Error message

You are accessing PEP using an unencrypted connection. For your security, PEP only supports account logins using a secure protocol such as HTTPS. You can switch to HTTPS by trying to view this page again after changing the URL in your browser's location bar to begin with "https" instead of "http". Please contact site admin for help if this error continues.
                                   7th CBMS-Philippines National Conference
                                                    February 7-9, 2011
                                                          Philippines

 
More than 700 stakeholders of the Community-Based Monitoring System (CBMS) participated in the recently concluded 7th CBMS Philippines National Conference held at the Sofitel Philippine Plaza in Pasay City on  February 7-9, 2011. The 3-day conference attracted the biggest attendance as yet of CBMS practitioners, academicians and policymakers, including at least seven governors and 143 municipal mayors.
Under the theme “Reducing Poverty and Vulnerabilities Amidst Global Shocks,” the conference featured presentations on the national poverty reduction agenda, status of the Millennium Development Goals (MDGs) in nine provinces, disaster risk mapping and adaptation strategies to climate change, developing partnerships for development, issues and challenges on program targeting and impact monitoring, and monitoring child welfare.
Br. Narciso Erquiza FSC, President of De La Salle University, gave the welcome remarks and expressed his view that the CBMS and the local-level information that it provides to local and national government have proven indispensable to program implementation and for policymaking. “Providing information is the biggest strength and most important service of the CBMS, lending large assistance in our fight against poverty,” Br. Erquiza noted further. 
Secretary Jesse M. Robredo and Secretary Joel M. Rocamora of the Department of the Interior and Local Government (DILG) and National Anti-Poverty Commission (NAPC), respectively, echoed this sentiment as well. In his message featured in the souvenir program, Secretary Robredo underscored the urgency of covering all provinces nationwide by 2012. He further said that it is his wish “to see other provinces, and their component cities and municipalities, adopt and implement the CBMS and eventually enhance local governance to provide a better quality of life to their constituents.” Meanwhile, Secretary Rocamora pointed out that “through the CBMS, we have been able to build the capacities of  our local government units (LGUs) to develop and enrich their databases, thereby enabling them to design, target, implement, and monitor their own social services and programs.”
Secretary Imelda Nicolas of the Commission on Filipinos Overseas (CFO) for her part revealed her agency’s plan to use CBMS in guiding “diaspora philantrophy.” She said that the CFO will utilize the CBMS poverty maps to inform and educate donors on where best to put their donation to work.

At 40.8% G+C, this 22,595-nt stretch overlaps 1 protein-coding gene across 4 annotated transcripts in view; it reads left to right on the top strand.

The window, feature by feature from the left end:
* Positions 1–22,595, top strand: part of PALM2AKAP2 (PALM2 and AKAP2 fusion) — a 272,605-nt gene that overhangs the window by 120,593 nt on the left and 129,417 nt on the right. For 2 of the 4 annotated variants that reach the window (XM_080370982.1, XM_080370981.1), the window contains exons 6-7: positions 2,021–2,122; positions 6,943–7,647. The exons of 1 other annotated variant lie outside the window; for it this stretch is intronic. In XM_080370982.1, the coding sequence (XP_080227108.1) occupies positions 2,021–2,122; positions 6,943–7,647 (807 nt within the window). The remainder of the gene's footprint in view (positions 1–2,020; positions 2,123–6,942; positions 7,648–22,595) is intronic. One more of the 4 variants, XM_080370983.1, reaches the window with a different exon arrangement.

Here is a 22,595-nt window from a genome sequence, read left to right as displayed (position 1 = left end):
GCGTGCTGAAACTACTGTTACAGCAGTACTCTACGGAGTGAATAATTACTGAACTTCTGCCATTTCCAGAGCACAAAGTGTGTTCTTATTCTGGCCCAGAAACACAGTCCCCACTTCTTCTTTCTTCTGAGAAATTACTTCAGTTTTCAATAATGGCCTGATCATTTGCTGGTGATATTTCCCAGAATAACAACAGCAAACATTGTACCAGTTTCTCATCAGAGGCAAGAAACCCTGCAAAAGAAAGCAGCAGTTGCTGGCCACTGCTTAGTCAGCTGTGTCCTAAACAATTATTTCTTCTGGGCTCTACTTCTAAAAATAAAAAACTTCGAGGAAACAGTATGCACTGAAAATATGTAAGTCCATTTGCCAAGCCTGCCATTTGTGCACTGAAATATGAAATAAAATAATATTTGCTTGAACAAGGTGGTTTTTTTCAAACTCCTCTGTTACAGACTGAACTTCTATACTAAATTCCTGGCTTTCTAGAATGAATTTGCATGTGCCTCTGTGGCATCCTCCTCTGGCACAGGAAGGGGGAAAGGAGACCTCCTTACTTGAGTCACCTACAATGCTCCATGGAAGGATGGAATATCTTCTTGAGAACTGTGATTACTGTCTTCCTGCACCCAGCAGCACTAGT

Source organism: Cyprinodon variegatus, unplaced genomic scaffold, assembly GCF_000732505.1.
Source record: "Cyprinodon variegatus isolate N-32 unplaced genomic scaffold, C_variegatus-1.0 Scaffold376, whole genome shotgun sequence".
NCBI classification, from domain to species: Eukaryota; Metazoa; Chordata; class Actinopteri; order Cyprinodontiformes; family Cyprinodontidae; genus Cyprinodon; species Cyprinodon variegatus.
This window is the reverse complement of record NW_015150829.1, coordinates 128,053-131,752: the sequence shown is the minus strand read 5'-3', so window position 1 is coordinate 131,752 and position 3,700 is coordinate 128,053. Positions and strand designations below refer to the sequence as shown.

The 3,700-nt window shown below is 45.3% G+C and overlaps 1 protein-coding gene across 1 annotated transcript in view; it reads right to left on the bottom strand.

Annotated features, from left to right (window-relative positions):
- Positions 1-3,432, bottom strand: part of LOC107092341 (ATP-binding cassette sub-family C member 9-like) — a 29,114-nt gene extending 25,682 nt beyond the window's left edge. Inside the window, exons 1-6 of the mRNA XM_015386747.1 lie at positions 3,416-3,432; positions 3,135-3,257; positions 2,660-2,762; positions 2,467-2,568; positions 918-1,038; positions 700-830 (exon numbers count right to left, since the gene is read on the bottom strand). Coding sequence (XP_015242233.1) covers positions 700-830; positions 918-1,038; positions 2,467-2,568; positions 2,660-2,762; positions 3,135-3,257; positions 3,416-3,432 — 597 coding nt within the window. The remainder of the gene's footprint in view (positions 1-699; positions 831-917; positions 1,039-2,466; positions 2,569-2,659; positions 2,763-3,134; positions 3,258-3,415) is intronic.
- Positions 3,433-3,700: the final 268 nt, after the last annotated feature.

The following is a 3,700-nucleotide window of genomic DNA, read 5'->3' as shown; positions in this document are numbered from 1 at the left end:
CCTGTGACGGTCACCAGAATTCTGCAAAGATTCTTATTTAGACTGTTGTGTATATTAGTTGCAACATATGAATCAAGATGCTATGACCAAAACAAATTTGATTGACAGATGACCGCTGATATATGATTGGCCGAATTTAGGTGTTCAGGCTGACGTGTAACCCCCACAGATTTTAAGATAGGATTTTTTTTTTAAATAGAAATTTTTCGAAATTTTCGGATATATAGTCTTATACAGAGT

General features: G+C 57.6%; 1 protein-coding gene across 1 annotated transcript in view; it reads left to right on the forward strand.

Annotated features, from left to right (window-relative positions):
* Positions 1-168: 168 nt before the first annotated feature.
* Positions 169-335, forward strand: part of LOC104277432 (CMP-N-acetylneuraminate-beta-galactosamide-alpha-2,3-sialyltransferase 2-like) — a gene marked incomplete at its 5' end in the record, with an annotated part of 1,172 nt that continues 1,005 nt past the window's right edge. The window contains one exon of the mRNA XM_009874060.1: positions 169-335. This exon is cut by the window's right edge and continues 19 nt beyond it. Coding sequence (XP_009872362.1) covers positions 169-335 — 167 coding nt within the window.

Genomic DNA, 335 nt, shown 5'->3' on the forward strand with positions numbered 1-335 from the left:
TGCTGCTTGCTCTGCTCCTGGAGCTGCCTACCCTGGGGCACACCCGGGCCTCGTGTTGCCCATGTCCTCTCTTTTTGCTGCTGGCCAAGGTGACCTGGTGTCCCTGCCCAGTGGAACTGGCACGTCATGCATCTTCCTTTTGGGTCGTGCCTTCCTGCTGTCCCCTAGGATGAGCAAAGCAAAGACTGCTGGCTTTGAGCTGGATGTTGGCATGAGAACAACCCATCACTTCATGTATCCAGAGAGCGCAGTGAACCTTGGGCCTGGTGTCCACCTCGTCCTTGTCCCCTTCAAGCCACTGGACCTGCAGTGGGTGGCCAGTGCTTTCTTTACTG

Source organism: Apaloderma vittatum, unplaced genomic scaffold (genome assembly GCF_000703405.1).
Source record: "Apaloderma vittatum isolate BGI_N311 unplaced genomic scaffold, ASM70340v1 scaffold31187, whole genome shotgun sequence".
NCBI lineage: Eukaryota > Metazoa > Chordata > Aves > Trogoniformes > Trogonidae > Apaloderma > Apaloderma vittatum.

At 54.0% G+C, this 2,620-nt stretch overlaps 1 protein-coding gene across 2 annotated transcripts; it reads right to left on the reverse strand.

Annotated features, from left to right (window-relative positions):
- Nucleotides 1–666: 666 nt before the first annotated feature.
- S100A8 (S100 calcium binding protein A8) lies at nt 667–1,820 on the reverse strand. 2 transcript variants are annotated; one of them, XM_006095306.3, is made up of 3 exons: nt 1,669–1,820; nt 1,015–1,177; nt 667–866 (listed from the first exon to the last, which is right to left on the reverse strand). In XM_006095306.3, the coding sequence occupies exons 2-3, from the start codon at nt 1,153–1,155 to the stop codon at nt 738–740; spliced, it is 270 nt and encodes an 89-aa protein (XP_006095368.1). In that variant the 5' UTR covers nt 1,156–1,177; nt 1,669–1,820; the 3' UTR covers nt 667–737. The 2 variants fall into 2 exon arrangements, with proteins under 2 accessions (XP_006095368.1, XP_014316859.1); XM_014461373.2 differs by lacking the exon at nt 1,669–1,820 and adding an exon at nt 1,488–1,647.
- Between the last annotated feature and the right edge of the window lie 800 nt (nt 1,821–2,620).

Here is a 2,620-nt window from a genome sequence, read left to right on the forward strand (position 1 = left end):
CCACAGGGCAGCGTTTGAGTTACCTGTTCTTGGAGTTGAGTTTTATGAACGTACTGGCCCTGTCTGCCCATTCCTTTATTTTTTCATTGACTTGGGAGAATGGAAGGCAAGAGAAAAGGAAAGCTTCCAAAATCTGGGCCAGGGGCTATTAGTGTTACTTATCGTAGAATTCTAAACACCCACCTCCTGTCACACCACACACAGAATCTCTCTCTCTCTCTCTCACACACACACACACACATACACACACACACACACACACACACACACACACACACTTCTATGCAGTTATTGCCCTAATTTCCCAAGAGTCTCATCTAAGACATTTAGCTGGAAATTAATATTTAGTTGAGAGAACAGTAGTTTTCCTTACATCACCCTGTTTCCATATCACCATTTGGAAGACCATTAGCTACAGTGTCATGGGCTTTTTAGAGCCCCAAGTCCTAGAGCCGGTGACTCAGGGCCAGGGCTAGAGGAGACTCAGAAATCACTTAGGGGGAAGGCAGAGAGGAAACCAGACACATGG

“With CBMS, for instance, we can generate more donations specifically targeted to waterless areas, direct  medical missions to areas with higher reported rates of disease,  infant and  maternal mortality, increase school buildings where there are none, and scholarships to children in households that need them  most. This will also prod many of the LGUs to institutionalize CBMS in their planning procedures. Knowing that donors look at CBMS to guide their philanthropy will prompt more and more LGUs to invest in the system, in the process increasing the level of transparency in local governance particularly in terms of development planning,” Secretary Nicolas further noted.
Mr. Archimedes King, President of the Angelo King Foundation Inc. (AKFI), on the other hand, said that the wide coverage of CBMS all over the archipelago bodes well for grant-making donor organizations such as the AKFI. He pointed out that these organizations always spend a significant amount of their resources in trying to establish baseline information which is critical for their monitoring processes. But with CBMS in place, these organizations can reallocate the money initially allotted for data collection activities to direct program cost. “For AKFI and similar organizations, this means that we will be able to help more people help themselves,” Mr. King added. He then disclosed his intent to collaborate with the CBMS Network in establishing a competitive grants program where LGUs can apply for a grant for a school building project.
Meanwhile, Dr. Evan Due, Senior Regional Program Specialist of IDRC, said that they have been supporting CBMS as an international partner since its inception. “CBMS reflects, in my view, IDRC’s core value of partnership in development research,” he noted further.
Organized by the PEP-CBMS Network Coordinating Team of the Angelo King Institute for Economic and Business Studies (AKIEBS) of the De La Salle University-Manila (DLSU-M), the conference was also supported by the International Development Research Centre (IDRC), Canadian International Development Agency (CIDA), United Nations Children’s Fund (UNICEF), United Nations Development Programme (UNDP), National Economic and Development Authority (NEDA), Economy and Environment Program for Southeast Asia (EEPSEA) and the Angelo King Foundation, Incorporated (AKFI).


Program

Directory

Venue

The 7th CBMS Philippines National Conference was held at the Sofitel Philippine Plaza at the Grand Sunset Pavillion.
Program

Partners

  •  
  •  

Funded by

  •  
  •